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Editorial: A lesson in the death of Officer Yung

January 10, 2013 | Virginia News

A few days after the fiery motorcycle crash that killed Prince William police Officer Chris Yung, another officer en route to another emergency deftly weaved through traffic on Old Bridge Road, lights swirling and siren blaring.

At the intersection, the officer very deliberately stopped on the green light, looking both ways before continuing to whatever emergency required his attention.

It wasn’t by police department mandate.

“We’re all a little on edge,” said county police spokesman Jonathan Perok.

Last year, 127 law enforcement officers around the country were killed in the line of duty. Fifty of those died as the result of traffic incidents, two of them in Virginia, both the result of other drivers.

On Oct. 25, Virginia State Police Trooper Andrew Fox, wearing a reflective vest, was struck and killed by an SUV while he directed traffic at the Virginia State Fair in Hanover County.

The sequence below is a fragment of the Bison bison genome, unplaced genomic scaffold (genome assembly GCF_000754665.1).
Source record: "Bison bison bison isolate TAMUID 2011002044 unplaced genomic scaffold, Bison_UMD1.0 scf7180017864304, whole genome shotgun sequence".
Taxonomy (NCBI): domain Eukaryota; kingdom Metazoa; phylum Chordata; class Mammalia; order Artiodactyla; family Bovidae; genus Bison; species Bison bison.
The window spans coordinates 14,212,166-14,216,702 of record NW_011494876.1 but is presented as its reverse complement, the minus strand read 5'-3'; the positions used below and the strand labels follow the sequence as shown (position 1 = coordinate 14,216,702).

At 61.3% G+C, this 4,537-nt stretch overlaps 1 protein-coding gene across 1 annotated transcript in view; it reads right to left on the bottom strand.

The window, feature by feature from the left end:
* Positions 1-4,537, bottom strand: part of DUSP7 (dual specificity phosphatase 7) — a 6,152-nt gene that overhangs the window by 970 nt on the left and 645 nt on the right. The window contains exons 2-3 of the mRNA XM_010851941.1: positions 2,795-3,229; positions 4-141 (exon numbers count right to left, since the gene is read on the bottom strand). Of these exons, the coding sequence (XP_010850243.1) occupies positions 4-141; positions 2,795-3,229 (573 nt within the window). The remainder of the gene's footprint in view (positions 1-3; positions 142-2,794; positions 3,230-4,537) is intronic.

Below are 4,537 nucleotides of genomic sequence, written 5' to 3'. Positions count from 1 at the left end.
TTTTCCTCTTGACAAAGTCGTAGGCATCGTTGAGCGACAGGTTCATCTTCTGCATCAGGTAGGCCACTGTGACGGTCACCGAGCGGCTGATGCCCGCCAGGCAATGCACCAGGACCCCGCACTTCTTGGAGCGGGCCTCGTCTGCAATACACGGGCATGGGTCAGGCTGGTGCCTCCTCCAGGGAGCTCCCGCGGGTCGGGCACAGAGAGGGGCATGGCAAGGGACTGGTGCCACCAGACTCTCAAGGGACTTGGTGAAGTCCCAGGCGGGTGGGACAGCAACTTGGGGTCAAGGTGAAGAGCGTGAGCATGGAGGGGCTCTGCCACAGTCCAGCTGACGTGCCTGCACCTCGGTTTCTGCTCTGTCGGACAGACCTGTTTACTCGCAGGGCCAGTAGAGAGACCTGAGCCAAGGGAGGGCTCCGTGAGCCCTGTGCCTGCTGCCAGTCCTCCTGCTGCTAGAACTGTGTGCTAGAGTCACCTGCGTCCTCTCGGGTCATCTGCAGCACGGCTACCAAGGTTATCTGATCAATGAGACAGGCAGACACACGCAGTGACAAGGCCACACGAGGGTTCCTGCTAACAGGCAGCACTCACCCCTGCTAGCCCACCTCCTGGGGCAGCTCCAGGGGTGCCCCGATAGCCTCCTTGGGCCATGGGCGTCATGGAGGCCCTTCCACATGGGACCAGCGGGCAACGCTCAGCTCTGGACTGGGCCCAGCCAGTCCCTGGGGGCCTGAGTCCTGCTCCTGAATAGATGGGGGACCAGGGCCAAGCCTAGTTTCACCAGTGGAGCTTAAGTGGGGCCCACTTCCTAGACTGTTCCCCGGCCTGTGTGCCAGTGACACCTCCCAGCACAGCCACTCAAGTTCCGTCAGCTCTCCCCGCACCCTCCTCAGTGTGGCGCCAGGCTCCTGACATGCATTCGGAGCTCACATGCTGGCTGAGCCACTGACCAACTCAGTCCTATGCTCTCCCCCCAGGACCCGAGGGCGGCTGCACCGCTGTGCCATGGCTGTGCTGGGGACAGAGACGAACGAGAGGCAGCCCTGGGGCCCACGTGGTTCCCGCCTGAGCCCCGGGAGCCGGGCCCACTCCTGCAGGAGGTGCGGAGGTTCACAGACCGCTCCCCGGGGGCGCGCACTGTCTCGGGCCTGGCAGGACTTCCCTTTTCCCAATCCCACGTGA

Then there’s Officer Chris Yung, who died Dec. 31 when a minivan pulled out in front of his motorcycle on Va. 28 near Piper Lane in Prince William. Yung, 35, was responding to an emergency call with lights and siren at the time.

The good news, if there is any, is that fewer officers died on the nation’s roads last year, down 17 percent compared with 2011, according to the National Law Enforcement Officers Memorial Fund.

But even one is too many. And this time, it was one of our own.

It’s easy to get distracted on the road, to barely pay attention as we hurriedly travel our daily routes.

The death of Officer Yung should shock us out of the daze of our daily grinds and force us to focus, to pay more attention, especially when we hear the wail of a siren.

We owe it to him, and to those he leaves behind.

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